H-1B visa extensions to continue: U.S.
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Washington: The United States has no plans under consideration to discontinue the extension of H-1B visas beyond six years, when beneficiaries wait for permanent residency, or green card, authorities clarified on Monday. A flurry of speculative reporting on the issue over the last 10 days that said lakhs of people will be forced to self-deport from the U.S. as a result of this move had caused panic among Indian Americans who comprise a significant portion of green card applicants. Actual numbers are not available.
A spokesperson of the U.S. Citizenship and Immigration Services (USCIS) under the Department of Homeland Security that administers the non-immigrant, temporary worker visa programme said in a statement: “….USCIS is not considering a regulatory change that would force H-1B visa holders to leave the United States by changing our interpretation of section 104(c) of AC-21, which provides for H-1B extensions beyond the 6 year limit.” AC-21 or the American Competitiveness in the Twenty First Century Act is the law passed by the U.S Congress in 2000, which also governs the extension of H-1B visas.
“Even if it were [considering changes to section 104-c], such a change would not likely result in these H-1B visa holders having to leave the United States because employers could request extensions in one-year increments under section 106(a)-(b) of AC - 21 instead,” Jonathan Withington, chief of media relations for USCIS, told The Hindu.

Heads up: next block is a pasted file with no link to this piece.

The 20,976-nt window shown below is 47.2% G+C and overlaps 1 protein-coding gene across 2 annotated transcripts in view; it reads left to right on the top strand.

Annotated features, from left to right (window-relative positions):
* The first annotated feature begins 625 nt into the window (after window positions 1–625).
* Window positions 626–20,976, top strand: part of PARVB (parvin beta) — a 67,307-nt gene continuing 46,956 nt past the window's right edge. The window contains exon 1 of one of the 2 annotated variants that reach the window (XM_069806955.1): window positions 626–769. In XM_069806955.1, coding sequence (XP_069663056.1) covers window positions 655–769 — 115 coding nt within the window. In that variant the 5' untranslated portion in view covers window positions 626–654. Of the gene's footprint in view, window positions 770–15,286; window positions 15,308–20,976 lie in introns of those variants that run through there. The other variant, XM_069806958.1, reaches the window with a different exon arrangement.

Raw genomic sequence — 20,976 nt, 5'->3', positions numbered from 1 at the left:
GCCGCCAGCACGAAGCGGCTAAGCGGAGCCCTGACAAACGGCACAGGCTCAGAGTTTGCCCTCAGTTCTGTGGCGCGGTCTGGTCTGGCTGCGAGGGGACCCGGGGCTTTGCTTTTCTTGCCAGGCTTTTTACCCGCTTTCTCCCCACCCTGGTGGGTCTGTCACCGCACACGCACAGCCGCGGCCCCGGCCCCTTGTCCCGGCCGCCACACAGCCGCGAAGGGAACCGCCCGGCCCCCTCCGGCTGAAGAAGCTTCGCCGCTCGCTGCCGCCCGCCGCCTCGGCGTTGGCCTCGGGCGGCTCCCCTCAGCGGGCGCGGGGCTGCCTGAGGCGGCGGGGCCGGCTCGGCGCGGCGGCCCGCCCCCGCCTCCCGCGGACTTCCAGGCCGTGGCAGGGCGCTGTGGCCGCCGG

The section on three-year extensions uses the word ‘may’ which could allow some discretion by the executive but there is a separate section in the same Act that allows one-year extensions in which the executive has no discretion. It uses the expression that the administration ‘shall’ grant such extensions. The Hindu had clarified this factual situation last week. So, even if the USCIS were to reinterpret the meaning of the word ‘may,’ the question of self-deportation didn’t arise.
The agency said as much on Monday, but also added that there has not been a move at all to reinterpret the clause related to three-year extensions. “…any suggestion that USCIS changed its position because of pressure is absolutely false,” Mr. Withington said adding that no changes were under consideration, connected to it.
The reports on possible discontinuation of extensions had prompted industry bodies, immigrant associations, and even U.S. lawmakers to protest against it even as the administration remained silent until Monday. Indian officials had brought the panic among the Indian Americans to the attention of the White House last week, suggesting a clarification to quell it.
The USCIS is reviewing the H-1B visa programme, and will come up with changes later this year. “The agency is considering a number of policy and regulatory changes to carry out the President’s Buy American, Hire American Executive Order, including a thorough review of employment based visa programmes,” Mr. Withington said. But the Trump administration can change through executive action only those aspects of the H-1B programme that were effected through executive actions. The work permit for spouses of H-1B visa holders and the lottery system that selects beneficiaries of the programme every year are governed by executive decisions. The administration could suggest changes for Congress to consider and legislate, as part of its review.